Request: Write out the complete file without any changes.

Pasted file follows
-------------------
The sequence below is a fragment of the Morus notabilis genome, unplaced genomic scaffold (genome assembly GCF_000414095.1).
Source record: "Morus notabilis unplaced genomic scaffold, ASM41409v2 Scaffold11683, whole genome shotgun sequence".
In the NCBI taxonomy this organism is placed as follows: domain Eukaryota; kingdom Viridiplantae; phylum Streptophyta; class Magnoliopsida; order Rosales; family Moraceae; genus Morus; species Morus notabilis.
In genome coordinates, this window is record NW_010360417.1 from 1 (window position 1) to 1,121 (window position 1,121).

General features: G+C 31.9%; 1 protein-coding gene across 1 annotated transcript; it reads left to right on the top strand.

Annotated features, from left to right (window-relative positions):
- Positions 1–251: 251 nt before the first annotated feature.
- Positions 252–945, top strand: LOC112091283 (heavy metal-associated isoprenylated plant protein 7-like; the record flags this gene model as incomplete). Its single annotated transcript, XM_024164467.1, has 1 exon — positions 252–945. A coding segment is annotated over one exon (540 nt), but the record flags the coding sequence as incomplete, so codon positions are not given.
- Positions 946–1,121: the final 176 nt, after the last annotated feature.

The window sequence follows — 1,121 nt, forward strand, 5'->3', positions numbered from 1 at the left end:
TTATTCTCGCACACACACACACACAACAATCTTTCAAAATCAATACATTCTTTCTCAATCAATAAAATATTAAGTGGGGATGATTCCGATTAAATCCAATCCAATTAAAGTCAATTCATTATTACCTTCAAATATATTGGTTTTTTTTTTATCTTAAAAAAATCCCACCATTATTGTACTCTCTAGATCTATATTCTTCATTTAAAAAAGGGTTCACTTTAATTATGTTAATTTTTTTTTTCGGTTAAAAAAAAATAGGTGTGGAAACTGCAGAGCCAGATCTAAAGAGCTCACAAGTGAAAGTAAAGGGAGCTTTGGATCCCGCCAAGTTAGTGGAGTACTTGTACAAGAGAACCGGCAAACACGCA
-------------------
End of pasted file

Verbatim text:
The sequence below is a fragment of the Morus notabilis genome, unplaced genomic scaffold (genome assembly GCF_000414095.1).
Source record: "Morus notabilis unplaced genomic scaffold, ASM41409v2 Scaffold11683, whole genome shotgun sequence".
In the NCBI taxonomy this organism is placed as follows: domain Eukaryota; kingdom Viridiplantae; phylum Streptophyta; class Magnoliopsida; order Rosales; family Moraceae; genus Morus; species Morus notabilis.
In genome coordinates, this window is record NW_010360417.1 from 1 (window position 1) to 1,121 (window position 1,121).

General features: G+C 31.9%; 1 protein-coding gene across 1 annotated transcript; it reads left to right on the top strand.

Annotated features, from left to right (window-relative positions):
- Positions 1–251: 251 nt before the first annotated feature.
- Positions 252–945, top strand: LOC112091283 (heavy metal-associated isoprenylated plant protein 7-like; the record flags this gene model as incomplete). Its single annotated transcript, XM_024164467.1, has 1 exon — positions 252–945. A coding segment is annotated over one exon (540 nt), but the record flags the coding sequence as incomplete, so codon positions are not given.
- Positions 946–1,121: the final 176 nt, after the last annotated feature.

The window sequence follows — 1,121 nt, forward strand, 5'->3', positions numbered from 1 at the left end:
TTATTCTCGCACACACACACACACAACAATCTTTCAAAATCAATACATTCTTTCTCAATCAATAAAATATTAAGTGGGGATGATTCCGATTAAATCCAATCCAATTAAAGTCAATTCATTATTACCTTCAAATATATTGGTTTTTTTTTTATCTTAAAAAAATCCCACCATTATTGTACTCTCTAGATCTATATTCTTCATTTAAAAAAGGGTTCACTTTAATTATGTTAATTTTTTTTTTCGGTTAAAAAAAAATAGGTGTGGAAACTGCAGAGCCAGATCTAAAGAGCTCACAAGTGAAAGTAAAGGGAGCTTTGGATCCCGCCAAGTTAGTGGAGTACTTGTACAAGAGAACCGGCAAACACGCA